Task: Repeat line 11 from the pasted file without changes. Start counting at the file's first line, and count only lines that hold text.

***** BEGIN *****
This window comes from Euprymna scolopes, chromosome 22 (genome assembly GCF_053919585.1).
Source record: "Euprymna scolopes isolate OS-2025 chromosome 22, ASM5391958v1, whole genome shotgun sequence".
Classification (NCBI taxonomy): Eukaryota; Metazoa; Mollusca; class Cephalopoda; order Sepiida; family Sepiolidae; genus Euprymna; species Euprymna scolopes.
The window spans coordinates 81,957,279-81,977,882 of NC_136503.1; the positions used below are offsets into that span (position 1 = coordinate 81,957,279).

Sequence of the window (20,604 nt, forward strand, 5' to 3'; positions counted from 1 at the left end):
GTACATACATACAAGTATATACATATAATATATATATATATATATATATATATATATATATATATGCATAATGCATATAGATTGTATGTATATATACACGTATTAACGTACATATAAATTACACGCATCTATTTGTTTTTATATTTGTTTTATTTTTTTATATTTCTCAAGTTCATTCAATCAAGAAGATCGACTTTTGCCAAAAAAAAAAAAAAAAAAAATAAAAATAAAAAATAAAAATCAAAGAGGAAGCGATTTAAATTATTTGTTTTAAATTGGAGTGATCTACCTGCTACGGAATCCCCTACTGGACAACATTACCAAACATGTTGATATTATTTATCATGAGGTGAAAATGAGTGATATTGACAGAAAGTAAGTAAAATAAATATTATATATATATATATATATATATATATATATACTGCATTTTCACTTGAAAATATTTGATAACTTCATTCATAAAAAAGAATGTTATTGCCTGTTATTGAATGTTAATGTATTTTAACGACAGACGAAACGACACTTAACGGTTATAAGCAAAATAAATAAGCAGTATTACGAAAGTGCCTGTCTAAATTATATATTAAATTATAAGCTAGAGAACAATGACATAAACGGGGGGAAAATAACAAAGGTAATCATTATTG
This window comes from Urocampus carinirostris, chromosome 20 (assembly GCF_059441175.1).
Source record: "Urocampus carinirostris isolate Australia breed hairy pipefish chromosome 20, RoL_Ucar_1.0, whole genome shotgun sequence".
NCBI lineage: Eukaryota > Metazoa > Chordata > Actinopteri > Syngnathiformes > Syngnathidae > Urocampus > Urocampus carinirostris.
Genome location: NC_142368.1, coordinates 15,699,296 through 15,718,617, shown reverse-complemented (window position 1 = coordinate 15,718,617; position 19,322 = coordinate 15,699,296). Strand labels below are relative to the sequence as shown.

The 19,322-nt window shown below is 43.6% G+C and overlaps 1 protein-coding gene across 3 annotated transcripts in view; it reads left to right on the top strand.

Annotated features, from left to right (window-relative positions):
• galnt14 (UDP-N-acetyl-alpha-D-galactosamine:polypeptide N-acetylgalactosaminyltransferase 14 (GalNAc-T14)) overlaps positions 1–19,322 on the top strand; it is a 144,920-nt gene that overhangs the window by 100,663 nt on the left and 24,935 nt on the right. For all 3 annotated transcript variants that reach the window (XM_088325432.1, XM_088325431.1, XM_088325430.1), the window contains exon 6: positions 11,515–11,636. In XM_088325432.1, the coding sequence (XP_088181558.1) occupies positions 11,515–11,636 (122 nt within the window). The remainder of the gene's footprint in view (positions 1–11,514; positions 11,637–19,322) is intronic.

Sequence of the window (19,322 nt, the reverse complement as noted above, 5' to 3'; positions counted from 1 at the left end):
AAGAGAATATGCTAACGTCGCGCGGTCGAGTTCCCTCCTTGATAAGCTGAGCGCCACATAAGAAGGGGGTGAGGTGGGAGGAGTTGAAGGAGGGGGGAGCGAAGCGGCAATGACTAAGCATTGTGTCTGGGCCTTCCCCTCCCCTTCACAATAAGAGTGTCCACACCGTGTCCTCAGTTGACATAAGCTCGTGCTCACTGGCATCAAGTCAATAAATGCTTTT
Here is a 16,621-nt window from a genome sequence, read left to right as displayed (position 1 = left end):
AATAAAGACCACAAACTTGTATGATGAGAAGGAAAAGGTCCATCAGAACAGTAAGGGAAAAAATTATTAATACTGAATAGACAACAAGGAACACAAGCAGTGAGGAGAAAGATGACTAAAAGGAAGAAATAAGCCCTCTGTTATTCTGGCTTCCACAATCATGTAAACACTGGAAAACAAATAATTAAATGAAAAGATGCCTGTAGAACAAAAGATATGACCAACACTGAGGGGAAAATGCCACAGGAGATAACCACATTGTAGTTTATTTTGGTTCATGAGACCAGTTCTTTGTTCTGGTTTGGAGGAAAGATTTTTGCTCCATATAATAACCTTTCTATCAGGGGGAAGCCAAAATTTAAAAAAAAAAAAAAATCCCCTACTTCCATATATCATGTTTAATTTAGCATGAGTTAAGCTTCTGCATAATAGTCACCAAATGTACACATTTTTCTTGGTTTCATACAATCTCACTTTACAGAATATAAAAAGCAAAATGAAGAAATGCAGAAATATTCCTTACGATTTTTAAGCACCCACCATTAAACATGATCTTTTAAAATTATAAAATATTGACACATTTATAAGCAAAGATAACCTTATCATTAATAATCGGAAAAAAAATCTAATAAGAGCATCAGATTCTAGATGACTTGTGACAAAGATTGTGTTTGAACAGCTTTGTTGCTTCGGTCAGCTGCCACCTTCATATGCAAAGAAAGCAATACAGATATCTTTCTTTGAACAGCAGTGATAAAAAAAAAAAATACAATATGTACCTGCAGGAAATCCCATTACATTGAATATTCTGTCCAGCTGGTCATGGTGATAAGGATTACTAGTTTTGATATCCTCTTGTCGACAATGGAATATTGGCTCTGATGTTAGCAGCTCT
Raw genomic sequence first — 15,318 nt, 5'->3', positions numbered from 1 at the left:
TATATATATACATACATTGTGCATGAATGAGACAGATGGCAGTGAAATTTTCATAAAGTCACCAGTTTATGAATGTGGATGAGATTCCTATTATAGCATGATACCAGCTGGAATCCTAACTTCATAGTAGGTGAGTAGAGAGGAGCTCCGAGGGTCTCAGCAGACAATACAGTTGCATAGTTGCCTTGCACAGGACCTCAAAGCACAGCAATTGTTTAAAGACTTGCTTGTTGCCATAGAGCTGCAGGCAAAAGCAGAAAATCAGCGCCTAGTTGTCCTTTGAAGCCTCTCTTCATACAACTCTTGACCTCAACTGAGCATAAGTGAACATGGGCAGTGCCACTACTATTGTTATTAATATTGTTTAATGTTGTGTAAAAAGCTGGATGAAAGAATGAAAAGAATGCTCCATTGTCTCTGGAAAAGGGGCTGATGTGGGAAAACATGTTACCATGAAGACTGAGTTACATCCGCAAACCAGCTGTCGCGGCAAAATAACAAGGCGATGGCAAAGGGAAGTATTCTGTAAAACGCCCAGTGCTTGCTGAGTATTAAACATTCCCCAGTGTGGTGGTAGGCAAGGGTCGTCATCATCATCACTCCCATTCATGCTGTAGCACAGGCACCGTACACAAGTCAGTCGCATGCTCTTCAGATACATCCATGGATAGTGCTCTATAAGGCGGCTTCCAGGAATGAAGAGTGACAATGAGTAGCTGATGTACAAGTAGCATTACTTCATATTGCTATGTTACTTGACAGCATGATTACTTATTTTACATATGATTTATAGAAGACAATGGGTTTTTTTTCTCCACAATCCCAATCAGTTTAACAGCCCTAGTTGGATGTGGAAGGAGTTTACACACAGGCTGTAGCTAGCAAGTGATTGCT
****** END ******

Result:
The 19,322-nt window shown below is 43.6% G+C and overlaps 1 protein-coding gene across 3 annotated transcripts in view; it reads left to right on the top strand.